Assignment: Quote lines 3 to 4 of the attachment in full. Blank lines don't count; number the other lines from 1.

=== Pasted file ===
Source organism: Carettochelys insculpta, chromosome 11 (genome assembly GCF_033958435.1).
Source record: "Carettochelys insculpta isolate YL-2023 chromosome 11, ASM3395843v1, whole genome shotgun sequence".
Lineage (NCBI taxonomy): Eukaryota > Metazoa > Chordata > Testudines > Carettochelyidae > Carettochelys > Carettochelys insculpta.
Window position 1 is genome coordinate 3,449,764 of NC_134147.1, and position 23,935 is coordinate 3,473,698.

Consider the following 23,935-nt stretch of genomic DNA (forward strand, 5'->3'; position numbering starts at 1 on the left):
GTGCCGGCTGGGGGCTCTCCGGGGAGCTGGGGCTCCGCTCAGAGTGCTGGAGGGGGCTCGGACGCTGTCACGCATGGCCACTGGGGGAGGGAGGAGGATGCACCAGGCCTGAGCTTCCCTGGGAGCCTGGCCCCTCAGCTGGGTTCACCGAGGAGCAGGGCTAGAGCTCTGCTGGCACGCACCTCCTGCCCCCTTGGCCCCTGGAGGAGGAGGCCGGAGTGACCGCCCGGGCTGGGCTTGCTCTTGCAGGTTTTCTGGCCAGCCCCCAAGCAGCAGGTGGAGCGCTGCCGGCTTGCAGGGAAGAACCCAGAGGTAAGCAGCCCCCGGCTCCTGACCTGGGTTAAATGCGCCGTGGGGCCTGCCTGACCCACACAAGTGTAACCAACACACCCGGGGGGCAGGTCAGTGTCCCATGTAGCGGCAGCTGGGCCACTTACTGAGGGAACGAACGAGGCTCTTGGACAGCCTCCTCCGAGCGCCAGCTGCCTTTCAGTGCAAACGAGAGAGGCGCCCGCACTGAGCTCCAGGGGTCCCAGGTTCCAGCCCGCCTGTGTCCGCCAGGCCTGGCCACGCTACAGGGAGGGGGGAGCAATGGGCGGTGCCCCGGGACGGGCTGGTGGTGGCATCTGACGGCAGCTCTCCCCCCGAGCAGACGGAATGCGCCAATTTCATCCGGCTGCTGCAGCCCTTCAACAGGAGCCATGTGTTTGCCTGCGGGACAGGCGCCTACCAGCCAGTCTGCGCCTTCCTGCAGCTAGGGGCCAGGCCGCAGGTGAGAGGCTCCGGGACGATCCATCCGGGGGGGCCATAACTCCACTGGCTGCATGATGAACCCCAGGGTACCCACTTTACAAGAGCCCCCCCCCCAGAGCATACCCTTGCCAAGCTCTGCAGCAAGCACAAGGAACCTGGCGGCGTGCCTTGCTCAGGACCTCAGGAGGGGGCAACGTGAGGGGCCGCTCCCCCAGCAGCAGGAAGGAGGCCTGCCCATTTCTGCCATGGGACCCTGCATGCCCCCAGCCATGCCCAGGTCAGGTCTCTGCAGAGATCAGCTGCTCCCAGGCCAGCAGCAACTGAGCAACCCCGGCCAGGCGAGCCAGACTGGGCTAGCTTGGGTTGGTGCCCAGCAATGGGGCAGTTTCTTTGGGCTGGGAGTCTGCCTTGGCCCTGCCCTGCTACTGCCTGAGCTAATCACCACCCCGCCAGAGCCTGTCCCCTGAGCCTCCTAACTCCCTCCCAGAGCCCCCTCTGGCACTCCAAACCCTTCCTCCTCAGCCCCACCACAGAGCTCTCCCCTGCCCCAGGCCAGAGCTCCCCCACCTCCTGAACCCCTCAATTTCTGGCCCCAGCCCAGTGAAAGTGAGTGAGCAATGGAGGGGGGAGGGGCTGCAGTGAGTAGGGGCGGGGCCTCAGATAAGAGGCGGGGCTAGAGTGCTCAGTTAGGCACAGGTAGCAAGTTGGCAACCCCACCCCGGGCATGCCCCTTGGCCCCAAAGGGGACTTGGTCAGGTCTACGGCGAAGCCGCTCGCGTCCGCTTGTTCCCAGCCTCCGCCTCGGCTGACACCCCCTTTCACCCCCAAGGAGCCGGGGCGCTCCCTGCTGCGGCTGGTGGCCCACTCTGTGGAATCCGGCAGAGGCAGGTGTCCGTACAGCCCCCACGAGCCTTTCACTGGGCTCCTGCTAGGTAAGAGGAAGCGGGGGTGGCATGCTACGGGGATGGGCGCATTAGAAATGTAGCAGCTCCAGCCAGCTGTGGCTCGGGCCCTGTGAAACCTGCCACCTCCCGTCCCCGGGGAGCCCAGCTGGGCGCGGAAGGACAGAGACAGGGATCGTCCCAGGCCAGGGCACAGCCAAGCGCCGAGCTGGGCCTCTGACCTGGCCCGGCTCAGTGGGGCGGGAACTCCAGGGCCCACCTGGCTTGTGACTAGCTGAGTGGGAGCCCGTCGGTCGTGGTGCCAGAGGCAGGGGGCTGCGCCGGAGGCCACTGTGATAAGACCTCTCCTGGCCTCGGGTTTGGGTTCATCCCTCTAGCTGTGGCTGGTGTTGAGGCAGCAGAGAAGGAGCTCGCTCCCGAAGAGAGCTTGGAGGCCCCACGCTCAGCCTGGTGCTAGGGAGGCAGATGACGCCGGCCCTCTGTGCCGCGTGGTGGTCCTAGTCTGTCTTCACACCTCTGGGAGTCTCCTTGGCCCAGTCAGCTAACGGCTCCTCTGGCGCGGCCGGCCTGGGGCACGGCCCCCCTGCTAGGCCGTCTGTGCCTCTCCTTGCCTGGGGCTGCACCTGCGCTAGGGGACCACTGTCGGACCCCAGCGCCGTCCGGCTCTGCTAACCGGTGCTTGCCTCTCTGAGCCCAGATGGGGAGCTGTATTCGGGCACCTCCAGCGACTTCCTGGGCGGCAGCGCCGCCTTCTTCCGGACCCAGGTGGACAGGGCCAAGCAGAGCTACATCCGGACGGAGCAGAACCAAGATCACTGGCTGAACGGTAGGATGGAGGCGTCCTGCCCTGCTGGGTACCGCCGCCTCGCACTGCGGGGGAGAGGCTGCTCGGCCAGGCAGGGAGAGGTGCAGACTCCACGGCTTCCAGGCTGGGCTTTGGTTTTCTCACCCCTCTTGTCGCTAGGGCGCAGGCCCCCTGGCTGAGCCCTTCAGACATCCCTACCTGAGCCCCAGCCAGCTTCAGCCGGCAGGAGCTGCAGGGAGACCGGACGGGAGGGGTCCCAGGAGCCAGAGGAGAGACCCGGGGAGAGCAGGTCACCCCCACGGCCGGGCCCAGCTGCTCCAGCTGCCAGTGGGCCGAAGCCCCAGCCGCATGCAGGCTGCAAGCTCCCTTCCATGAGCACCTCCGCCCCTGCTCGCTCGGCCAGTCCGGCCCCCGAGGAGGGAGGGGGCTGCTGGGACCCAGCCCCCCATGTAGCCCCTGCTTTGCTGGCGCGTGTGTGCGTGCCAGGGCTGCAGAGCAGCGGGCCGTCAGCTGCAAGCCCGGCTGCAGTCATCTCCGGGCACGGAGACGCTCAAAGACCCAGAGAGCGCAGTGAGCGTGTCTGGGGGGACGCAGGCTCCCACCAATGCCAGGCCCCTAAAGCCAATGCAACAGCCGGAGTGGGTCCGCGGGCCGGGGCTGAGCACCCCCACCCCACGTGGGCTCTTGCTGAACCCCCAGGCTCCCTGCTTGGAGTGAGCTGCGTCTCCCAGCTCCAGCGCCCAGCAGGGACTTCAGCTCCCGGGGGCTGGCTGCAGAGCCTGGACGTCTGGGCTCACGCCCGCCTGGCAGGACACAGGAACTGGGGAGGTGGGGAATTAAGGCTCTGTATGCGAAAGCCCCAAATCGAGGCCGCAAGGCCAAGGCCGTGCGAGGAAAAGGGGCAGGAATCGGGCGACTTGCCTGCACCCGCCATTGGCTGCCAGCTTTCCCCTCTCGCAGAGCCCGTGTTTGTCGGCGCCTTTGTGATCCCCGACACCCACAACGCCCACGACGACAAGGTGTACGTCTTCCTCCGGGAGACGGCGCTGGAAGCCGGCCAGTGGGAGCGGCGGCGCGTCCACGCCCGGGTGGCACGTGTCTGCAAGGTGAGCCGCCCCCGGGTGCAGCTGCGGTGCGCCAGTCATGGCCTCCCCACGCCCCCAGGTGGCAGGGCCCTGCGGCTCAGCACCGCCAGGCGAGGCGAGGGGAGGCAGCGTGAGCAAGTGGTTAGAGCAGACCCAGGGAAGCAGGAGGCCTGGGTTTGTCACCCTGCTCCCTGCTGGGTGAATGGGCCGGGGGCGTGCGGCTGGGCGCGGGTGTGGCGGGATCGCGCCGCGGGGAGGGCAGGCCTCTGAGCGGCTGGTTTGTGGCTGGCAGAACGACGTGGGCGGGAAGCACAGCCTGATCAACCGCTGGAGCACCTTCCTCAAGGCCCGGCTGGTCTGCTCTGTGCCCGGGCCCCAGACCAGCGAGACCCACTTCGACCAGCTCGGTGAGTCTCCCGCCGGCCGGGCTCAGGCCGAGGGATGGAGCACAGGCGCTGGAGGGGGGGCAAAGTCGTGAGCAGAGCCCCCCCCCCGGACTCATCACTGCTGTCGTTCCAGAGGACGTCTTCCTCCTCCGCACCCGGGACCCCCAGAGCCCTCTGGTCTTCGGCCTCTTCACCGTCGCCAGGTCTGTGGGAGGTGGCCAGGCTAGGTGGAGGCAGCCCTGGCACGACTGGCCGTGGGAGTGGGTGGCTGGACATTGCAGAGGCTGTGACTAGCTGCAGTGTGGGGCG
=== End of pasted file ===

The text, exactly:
Lineage (NCBI taxonomy): Eukaryota > Metazoa > Chordata > Testudines > Carettochelyidae > Carettochelys > Carettochelys insculpta.
Window position 1 is genome coordinate 3,449,764 of NC_134147.1, and position 23,935 is coordinate 3,473,698.